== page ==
The act of congress granting land to the Northern Pacific Railroad Company to aid in the construetion of its road granted every alternate seetion of publie land, not mineral, designated by odd numbers, for a eertain distance on eaeh side of the line it might adopt, to which the United States had title, not reserved, sold, granted, or otherwise appropriated, and free from pre-emption or other claims or rights" at the time the line of said road should be definitely fixed, and a plat thereof filed in the o1liee of the commissioner of the general land-office," and directed that the president should cause the lands to be surveyed on both sides of the line oftheroad "after the general route should be fixed." Section 6 declared that the odd sections thereby granted should not be liable to "sale, or entry, or pre-emption" before or after such survey, exeept by the company. Held, that the act did not reserve said sections from subsequent entry before the line of the road was definitely fixed by filing a map thereof with the commissioner of the generalland-01liee.
It was not necessary, as a requisite of fixing the" general route" of the road, to file a map thereof in the office of the secretary of the interior, or of the commissioner of the general land-office.
CONSTRUCTION OF STATUTES-DECISION OF LAND DEPARTMENT.
Where there is no ambiguity or doubt in the meaning of a statute, the construction placed upon it by the lanLl department is in no way binding on the eourts. A decision of one of the circuit courts of the United States is not necessarily binding on the others.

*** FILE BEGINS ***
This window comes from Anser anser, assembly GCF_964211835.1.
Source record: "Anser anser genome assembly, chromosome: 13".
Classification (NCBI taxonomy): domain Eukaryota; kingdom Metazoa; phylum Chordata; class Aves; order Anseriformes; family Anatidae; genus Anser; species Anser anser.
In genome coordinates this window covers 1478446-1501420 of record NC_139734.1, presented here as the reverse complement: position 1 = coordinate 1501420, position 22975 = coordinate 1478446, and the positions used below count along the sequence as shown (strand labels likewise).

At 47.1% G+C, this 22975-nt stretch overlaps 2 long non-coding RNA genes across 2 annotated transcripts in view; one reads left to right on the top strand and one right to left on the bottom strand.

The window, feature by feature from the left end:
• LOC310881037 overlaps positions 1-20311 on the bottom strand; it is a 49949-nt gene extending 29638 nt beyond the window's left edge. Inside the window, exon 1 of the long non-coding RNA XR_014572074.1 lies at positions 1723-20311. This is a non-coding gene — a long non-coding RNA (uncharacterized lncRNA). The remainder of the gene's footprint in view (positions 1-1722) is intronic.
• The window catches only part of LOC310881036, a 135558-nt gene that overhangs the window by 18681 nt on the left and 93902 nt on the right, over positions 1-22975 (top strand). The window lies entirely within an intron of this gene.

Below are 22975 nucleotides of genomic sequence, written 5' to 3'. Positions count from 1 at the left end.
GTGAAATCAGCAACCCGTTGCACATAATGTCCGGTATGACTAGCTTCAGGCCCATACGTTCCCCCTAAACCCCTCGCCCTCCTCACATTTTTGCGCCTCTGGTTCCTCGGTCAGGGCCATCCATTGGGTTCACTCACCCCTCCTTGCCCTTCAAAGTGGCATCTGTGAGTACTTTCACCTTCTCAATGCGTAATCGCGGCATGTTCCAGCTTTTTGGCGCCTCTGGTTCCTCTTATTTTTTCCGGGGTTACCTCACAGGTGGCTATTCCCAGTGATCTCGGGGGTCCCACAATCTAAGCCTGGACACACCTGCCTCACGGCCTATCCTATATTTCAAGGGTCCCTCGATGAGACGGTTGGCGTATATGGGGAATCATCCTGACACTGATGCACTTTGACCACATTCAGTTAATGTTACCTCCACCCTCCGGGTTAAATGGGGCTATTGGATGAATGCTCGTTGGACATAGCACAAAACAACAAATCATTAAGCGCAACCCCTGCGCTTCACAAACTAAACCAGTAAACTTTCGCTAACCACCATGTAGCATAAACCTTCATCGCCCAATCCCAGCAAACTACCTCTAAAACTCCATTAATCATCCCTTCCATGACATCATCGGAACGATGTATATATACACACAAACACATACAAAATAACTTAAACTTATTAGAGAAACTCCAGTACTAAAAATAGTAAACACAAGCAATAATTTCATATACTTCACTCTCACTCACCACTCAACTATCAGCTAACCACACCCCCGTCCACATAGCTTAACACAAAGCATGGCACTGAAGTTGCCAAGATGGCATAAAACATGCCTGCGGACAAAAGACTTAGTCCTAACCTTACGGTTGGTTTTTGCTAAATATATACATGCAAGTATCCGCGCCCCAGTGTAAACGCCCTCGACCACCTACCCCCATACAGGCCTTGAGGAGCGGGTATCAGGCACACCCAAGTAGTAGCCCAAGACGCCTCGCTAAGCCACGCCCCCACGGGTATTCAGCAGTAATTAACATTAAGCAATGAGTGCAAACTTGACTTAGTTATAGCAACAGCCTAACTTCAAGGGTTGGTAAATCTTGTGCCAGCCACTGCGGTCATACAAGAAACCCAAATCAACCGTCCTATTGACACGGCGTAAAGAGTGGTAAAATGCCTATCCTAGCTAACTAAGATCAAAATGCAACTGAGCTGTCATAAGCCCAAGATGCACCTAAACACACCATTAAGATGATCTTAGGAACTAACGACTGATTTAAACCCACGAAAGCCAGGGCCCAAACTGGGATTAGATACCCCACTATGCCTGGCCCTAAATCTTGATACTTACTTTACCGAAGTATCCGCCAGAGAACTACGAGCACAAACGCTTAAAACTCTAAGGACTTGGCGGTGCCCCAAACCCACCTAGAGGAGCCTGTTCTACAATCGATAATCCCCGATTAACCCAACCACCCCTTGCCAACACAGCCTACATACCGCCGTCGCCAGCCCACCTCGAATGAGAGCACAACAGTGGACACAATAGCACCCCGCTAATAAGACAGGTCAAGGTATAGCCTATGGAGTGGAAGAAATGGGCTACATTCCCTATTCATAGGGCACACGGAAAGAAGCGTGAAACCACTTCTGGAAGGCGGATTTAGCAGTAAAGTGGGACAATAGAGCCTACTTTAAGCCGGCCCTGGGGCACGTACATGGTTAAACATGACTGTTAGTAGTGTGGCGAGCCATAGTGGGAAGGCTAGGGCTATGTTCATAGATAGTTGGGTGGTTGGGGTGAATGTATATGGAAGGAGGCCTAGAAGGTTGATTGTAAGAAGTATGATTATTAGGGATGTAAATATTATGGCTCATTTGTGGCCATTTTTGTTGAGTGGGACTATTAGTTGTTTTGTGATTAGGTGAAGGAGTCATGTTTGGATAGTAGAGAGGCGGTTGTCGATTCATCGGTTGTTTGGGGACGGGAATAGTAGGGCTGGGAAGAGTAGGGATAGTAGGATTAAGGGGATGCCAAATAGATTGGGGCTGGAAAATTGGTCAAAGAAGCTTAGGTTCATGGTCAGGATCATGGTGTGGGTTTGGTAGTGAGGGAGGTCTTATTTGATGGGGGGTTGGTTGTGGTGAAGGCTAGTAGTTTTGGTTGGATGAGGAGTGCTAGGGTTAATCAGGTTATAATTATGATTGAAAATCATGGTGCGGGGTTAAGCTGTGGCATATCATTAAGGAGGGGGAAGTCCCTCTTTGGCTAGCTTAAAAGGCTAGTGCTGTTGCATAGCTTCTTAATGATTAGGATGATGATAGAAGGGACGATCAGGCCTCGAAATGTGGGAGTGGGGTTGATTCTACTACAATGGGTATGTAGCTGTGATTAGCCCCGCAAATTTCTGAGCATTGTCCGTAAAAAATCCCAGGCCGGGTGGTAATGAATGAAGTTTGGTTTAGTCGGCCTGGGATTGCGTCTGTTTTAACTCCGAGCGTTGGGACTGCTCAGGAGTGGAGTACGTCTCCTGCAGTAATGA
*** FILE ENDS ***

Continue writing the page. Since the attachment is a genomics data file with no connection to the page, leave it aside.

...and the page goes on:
FEDERAL CnWUIT COuRTs-PnEcEDENTS.
For former report, see 46 Fed. Rep. 239.
KNOWLES, J. The motion for a rehearing in this case by consent was granted, and upon the point as to whether the alternate odd sections of land, non-mineral, to which the government of the United States had full title, not reserved, sold, granted, or otherwise appropriated, and free from pre-emption or other claims or rights, at the time the general route of plaintiff's road was fixed, to the width of 40 miles on each side of the said general route in Montana, by virtue of section 6 of the act in which is found the grant ofland to plaintiff,was reserved from sale, entry, or pre-emption, was reargued. I have determined to adhere to my former ruling, and to hold that said section 6 should not be construed to have this effect, although it must be confessed that the able counsel for plaintiff presented many new and persuasive authorities upon this point. He urges that the point was presented in the brief of counsel to the su preme court for its consideration in Buttz v. Railroad Co., 119 U. S. 55, 7 Sup. Ct. Rep. 100. In the statement of the case and of the points presented on the part of the appellant, Buttz, in the official report of this case no such point is presented. The court in that case found without reservation that the agreement between the Indian tribes, who held the right of occupancy to the land in dispute, which agreement extinguished this right of occupancy. was not in force until approved by the secretary of the interior. It says, on page 69 of opinion, (page 106, 7 Sup. Ct. Rep.:) "This modified agreement must be considered as accepted on the part of the United States when it was approved by the secretary of the interior." This was on the 19th of June, 1873. The map of the definite location of plain-